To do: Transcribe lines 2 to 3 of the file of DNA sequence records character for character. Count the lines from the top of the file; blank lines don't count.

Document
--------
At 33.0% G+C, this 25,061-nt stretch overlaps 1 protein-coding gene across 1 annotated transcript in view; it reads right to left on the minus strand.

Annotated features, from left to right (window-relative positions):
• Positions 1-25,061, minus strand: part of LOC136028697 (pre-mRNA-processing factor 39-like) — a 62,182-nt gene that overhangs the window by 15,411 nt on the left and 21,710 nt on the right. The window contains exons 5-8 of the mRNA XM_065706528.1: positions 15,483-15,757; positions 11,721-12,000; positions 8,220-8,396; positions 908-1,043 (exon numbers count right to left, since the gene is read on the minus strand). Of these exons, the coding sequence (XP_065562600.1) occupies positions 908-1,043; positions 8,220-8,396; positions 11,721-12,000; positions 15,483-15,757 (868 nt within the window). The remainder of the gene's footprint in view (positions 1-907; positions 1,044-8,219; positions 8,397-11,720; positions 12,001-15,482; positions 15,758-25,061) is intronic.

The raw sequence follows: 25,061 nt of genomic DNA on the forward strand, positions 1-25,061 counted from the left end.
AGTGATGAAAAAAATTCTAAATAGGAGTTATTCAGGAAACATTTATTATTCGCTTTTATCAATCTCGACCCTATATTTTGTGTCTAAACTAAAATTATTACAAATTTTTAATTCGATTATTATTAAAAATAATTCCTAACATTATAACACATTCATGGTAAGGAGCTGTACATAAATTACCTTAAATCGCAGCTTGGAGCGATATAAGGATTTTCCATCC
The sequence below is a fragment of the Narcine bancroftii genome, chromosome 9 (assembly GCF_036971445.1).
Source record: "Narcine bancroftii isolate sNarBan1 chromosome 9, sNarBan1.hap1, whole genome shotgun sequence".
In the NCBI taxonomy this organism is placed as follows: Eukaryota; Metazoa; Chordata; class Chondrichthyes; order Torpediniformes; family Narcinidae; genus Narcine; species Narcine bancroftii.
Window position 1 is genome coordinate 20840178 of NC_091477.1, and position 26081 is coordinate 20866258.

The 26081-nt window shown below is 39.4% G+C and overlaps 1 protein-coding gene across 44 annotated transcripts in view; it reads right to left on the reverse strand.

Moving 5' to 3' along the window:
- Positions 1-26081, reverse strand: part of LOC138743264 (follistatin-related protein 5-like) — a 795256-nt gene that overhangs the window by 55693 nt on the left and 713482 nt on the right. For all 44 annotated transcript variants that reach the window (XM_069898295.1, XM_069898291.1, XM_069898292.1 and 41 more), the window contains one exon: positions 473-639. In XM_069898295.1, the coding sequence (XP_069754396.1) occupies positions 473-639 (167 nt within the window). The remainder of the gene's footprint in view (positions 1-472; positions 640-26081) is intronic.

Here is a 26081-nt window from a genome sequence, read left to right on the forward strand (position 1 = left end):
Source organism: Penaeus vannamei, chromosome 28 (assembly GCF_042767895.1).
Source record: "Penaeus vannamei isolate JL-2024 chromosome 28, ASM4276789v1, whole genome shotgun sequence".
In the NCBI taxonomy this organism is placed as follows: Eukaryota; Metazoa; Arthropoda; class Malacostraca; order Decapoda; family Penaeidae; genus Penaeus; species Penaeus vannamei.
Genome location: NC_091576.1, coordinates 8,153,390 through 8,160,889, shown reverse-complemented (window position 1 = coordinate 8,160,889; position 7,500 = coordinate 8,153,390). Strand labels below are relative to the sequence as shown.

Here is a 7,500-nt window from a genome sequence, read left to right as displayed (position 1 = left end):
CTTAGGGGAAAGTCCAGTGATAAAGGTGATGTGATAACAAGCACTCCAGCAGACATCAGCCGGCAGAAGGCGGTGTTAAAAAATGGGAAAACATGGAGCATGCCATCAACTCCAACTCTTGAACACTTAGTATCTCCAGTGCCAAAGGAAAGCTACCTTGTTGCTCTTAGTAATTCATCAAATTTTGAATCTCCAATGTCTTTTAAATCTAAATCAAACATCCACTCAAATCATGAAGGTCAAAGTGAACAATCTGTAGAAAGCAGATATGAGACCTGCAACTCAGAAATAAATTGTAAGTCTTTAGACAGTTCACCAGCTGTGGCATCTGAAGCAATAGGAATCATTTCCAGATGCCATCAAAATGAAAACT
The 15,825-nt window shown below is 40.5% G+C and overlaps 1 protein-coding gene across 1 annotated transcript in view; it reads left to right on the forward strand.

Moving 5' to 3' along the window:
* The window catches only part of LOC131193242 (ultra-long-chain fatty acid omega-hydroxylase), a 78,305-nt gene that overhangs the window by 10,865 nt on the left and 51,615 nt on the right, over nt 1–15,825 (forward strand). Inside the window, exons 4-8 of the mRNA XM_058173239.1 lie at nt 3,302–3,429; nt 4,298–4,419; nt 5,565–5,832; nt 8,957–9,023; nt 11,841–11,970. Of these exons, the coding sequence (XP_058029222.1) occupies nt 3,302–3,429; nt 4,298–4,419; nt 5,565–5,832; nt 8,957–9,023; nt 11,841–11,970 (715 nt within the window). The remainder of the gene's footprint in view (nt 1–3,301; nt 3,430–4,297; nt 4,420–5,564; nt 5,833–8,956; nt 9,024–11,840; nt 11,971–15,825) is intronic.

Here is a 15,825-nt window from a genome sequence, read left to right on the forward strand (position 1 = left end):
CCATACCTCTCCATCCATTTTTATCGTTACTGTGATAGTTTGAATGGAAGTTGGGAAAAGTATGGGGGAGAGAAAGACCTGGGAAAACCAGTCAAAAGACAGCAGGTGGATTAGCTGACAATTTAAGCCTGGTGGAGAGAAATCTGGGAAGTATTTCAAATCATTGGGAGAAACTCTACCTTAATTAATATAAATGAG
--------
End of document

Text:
Annotated features, from left to right (window-relative positions):
• Positions 1-25,061, minus strand: part of LOC136028697 (pre-mRNA-processing factor 39-like) — a 62,182-nt gene that overhangs the window by 15,411 nt on the left and 21,710 nt on the right. The window contains exons 5-8 of the mRNA XM_065706528.1: positions 15,483-15,757; positions 11,721-12,000; positions 8,220-8,396; positions 908-1,043 (exon numbers count right to left, since the gene is read on the minus strand). Of these exons, the coding sequence (XP_065562600.1) occupies positions 908-1,043; positions 8,220-8,396; positions 11,721-12,000; positions 15,483-15,757 (868 nt within the window). The remainder of the gene's footprint in view (positions 1-907; positions 1,044-8,219; positions 8,397-11,720; positions 12,001-15,482; positions 15,758-25,061) is intronic.